||The title song Return to Freedom has that dramatic and triumphant fanfare that usually signifies the return to the starting place. As if the experience has come full circle. For the musical duo of Randy and Pamela Copus, otherwise known as 2002, the album may have a hidden meaning, as they begin a new musical journey on their own label. For this experienced and talented duo, it will be what the business people call a lateral move. They begin anew on the level that they have already achieved and considering their lofty achievements to date the apex is and always was within their musical grasps. Excelsior!
Everything on the album indicates a rebirth, as a musical phoenix rising out of the ashes of the past. The echoing tune Memory of the Sky, a deliciously smooth piece of drift music is an advertiser’s dream soundtrack. It is very unforgettable. There is darkness and light, energy and stasis, and the moodiness of an anticipative god.
Stillpoint unleashes a musical tether as if from some huge, unseen jellyfish that just snakes out into the universe. It crawls, it slithers, and it senses and then it returns to the starting point, the Stillpoint, to consider what it has found.
It is no surprise that the story of a mystical bird that dies and rises from its ashes is known on every major continent. Although the Phoenix is thought to be the size of an eagle, it is said that it is so light that it crushes nothing. And such is the feeling from the tune Firebird. It is light in every sense of the word, weightless and radiant.
Sunlight Through a Feather dabbles into the world of Stravinsky and the mythology of the Firebird. For it is by a single feather that Prince Ivan was saved and won him the heart of Tsarevna. 2002 offers a song of soft light through a filter of dreams.
The ubiquitous drifting quality of the album is repeated rather strongly in the final cut, The End is the Beginning. Coming full circle is the warm droning cycles that all creatures and all processes must adhere to in the carbon world. The tune has a remarkable peacefulness to it. It is hopefully more of a musical portent than an ending to an amazing aural experience.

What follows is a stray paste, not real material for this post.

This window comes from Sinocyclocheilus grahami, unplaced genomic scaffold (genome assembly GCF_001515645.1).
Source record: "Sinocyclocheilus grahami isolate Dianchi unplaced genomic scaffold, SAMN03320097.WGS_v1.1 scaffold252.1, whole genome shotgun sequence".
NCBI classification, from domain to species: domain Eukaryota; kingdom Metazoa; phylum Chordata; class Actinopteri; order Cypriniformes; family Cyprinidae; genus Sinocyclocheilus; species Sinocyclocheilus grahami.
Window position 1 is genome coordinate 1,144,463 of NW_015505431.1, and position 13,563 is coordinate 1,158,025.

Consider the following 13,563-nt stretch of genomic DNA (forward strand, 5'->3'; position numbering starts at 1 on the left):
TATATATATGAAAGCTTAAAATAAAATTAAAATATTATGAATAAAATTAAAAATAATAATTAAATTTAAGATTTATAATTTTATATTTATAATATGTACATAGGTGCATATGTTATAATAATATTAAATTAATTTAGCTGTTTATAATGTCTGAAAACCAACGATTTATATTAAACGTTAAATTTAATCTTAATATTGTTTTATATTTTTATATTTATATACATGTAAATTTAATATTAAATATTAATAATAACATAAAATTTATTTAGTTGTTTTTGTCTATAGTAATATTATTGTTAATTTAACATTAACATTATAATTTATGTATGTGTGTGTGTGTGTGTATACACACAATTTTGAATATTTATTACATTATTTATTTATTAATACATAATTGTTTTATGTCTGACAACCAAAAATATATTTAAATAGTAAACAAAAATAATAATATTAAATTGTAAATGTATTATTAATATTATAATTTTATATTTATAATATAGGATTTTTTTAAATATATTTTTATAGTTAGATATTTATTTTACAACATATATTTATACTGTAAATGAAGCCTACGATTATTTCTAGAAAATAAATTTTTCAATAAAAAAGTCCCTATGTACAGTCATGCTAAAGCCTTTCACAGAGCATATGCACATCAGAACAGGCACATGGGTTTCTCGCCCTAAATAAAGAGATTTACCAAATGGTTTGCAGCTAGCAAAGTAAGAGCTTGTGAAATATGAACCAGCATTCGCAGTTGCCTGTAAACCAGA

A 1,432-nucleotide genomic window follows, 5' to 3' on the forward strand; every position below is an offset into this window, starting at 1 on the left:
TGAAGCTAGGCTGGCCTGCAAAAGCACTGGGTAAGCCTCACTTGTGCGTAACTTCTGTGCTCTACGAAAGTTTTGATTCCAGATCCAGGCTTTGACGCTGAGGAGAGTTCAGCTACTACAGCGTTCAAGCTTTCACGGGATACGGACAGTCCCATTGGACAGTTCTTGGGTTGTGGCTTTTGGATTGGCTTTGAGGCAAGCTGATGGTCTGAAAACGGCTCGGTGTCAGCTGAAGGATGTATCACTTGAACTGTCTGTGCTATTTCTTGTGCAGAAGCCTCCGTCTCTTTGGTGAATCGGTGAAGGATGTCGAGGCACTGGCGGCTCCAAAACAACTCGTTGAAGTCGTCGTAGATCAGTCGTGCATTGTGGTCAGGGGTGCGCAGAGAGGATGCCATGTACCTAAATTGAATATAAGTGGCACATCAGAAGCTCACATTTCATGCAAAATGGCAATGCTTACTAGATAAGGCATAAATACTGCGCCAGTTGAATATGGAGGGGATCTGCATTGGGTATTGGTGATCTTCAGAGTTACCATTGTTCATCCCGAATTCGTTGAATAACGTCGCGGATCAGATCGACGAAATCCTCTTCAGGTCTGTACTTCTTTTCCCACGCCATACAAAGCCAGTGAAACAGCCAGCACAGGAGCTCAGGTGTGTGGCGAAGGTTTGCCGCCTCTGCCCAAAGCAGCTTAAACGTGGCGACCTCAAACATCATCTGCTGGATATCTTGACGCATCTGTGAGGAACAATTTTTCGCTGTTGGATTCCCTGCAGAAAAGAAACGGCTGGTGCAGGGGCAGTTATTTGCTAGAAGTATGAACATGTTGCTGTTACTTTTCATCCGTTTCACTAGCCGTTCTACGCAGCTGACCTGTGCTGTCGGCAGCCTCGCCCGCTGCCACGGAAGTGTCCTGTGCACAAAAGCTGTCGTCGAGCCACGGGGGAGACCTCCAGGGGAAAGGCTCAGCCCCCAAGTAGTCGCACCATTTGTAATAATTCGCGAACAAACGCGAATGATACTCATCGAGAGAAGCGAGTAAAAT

Rating: Very Good - RJ Lannan
In the mercurial world of new age music, artists don't survive for the many years which 2002 have (their first release, Wings, came out in 1992) without an abundance of three things: talent, perseverance, and patience. Luckily for fans of beautiful, serene, warm, and lush soundscapes, the husband and wife tandem (Randy and Pamela Copus) have not just "tread water" but have grown steadily more accomplished with each successive album. Wings II: Return to Freedom, their latest CD, highlights their considerable musical gifts as each of the ten tracks conveys a richness of musical treasures.
Randy Copus plays piano, electric cello, bass and keyboards while Pamela can be heard on flute, harp, keyboards and the WX5 wind instrument. The pair also creates the beautiful angelic chorals heard on some tracks through layering their own multi-tracked (wordless) singing voices. Each of the CD's ten pieces varies, at least somewhat, with different instruments taking the lead as well as assorted electronic textures, keyboards, and ethereal sounds employed to flesh out the superbly engineered music. I've read 2002's music being compared to Enya's. I can accede to that statement, but I also hear similarities to Vangelis (at his least bombastic, obviously), Liquid Mind, Paul Avgerinos, and earlier works from Kevin Braheny. The common thread in all those artists, as well as in 2002, is a lush and full musical sound, yet without stepping over into melodrama or overkill. Also, Wings II is instantly accessible, i.e. there is no "learning curve" required to enjoy the Copuses' flowing melodies and superb musicianship.
2002's music is never syrupy, melodramatic, or sugary-sweet. It's smart, sophisticated, and frequently subtler than some of their contemporaries. The musical variety present on Wings II should broaden the appeal of the CD to multiple genres' fans. Check out Firebird which is draped in spacemusic vastness or the shimmering ambient-like Stillpoint with a muted trumpet-like horn sample in the background, and Sunlight Through a Feather featuring yet more of the ambient aesthetic with warm drones undulating under sparse piano.
The most impressive quality of 2002's Wings II is the meshing of two disparate musical qualities—it sends the soul soaring with subtle elation even while the spirit surrenders to sublime serenity. This can be discerned on tracks such as Memory of the Sky, Lady of the Lake, and "Athena" on which an empowering elation is counterbalanced by a soothing evocation of calm. Wings II deserves to sit on the CD rack shelf of anyone who favors this genre.
Rating: Very Good+ - Bill Binkelman